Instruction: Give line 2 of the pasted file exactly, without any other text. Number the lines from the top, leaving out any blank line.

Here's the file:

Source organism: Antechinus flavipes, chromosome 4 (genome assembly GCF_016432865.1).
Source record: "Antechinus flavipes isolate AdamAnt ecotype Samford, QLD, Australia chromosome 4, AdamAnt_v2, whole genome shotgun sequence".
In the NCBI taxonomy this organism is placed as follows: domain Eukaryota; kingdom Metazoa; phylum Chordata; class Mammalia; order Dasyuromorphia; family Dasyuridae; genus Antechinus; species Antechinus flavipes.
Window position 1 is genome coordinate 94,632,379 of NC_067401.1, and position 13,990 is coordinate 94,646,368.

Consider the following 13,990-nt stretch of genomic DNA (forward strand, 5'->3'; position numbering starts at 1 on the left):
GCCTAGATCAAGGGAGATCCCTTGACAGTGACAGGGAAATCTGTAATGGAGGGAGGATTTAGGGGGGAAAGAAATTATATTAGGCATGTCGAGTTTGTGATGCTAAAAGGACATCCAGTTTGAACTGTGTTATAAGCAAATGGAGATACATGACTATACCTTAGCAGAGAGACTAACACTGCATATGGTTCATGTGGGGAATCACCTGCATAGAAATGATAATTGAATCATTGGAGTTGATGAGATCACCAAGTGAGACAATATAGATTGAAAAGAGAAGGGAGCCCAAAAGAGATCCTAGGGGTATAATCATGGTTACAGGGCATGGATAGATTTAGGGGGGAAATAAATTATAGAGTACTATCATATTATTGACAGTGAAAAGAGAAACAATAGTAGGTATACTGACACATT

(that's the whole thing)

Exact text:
Source record: "Antechinus flavipes isolate AdamAnt ecotype Samford, QLD, Australia chromosome 4, AdamAnt_v2, whole genome shotgun sequence".